LOS ANGELES (CBSLA) — Three LAPD officers have been charged in connection with falsifying records after people were found to be added wrongfully to a state gang database.

Los Angeles County District Attorney Jackie Lacey says Braxton Shaw, 37; Michael Coblentz, 42; and Nicolas Martinez, 26, have been charged in a 59-count complaint for falsifying records that claimed people they had stopped were gang members or associates.

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All three officers were assigned to LAPD’s Metro Division. They were put on leave in January, and the LAPD says one of the officers has been relieved from duty, and the other two have been relieved of police powers. The LAPD has since placed a moratorium on using the CalGang system.

The false records in question were field interview cards used by officers to conduct interviews while they are on duty. Prosecutors say the cards contained false information and misidentified dozens of people as gang members, some of which was entered into a state gang database. In some instances, the officers allegedly wrote on the card that a person admitted to being a gang member, but body-worn camera video showed that the officers never asked about gang membership. Other times, the officers allegedly wrote that a person admitted to being a gang member, even though the person denied being in a gang.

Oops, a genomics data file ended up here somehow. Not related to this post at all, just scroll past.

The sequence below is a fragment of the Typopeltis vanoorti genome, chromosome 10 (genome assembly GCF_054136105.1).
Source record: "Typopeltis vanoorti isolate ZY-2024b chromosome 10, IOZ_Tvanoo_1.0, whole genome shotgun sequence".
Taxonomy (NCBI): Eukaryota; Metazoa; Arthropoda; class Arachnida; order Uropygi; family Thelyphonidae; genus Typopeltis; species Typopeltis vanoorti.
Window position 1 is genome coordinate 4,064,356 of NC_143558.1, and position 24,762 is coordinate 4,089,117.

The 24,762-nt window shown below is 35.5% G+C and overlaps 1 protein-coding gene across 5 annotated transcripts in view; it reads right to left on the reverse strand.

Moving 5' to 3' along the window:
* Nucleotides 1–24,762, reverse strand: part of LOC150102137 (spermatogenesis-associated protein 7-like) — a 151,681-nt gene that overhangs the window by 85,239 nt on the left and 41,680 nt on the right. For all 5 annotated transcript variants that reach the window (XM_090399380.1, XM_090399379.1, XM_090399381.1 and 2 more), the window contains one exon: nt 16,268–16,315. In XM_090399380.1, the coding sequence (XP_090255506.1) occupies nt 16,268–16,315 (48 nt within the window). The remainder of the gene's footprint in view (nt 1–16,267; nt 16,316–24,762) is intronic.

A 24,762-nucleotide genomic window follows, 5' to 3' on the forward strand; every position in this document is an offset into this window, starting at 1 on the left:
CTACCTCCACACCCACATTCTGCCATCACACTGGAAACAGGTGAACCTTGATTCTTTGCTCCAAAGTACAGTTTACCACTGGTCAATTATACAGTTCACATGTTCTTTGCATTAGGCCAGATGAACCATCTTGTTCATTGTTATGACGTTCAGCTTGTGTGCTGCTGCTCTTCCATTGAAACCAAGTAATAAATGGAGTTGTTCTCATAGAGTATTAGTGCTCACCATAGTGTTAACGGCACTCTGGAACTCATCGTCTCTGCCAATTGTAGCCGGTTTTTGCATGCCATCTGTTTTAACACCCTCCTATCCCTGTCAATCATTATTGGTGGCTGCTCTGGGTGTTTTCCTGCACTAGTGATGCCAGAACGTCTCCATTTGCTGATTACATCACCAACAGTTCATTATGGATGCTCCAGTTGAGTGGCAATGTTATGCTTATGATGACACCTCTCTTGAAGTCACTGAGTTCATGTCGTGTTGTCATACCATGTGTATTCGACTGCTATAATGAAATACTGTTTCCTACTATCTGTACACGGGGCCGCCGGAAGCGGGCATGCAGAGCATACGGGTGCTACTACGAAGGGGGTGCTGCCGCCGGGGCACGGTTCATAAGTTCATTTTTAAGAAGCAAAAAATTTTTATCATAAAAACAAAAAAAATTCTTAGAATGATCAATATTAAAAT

In a statement, the LAPD says the charges filed Friday are not the end of their investigation — 21 more officers are still being investigated, with 10 assigned to home and eight assigned to administrative duties. Five remain in the field, and one has retired since the investigation began, according to the LAPD. All Metropolitan personnel have been retrained on the proper completion of FI cards, and the department has increased the frequency of random audits of body-worn cameras.

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“Public trust is the bedrock of community policing and these allegations shake that foundation,” LAPD Chief Michel Moore said in the statement. “The actions of these few tarnish the badge we all wear.”

Shaw is accused of falsifying 43 field interviews alone. Coblentz allegedly falsified seven field interview cards, while Martinez is accused of falsifying two cards.

If convicted as charged, Shaw faces up to 31 years and eight months in county jail. Coblentz faces up to seven years and eight months in jail, and Martinez could be sentenced to up to four years and four months in jail.

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Lacey says as a result of the ongoing investigation, she has directed her prosecutors to corroborate any information from field interview cards with other available evidence, including body-worn camera video, to ensure the accuracy of the information.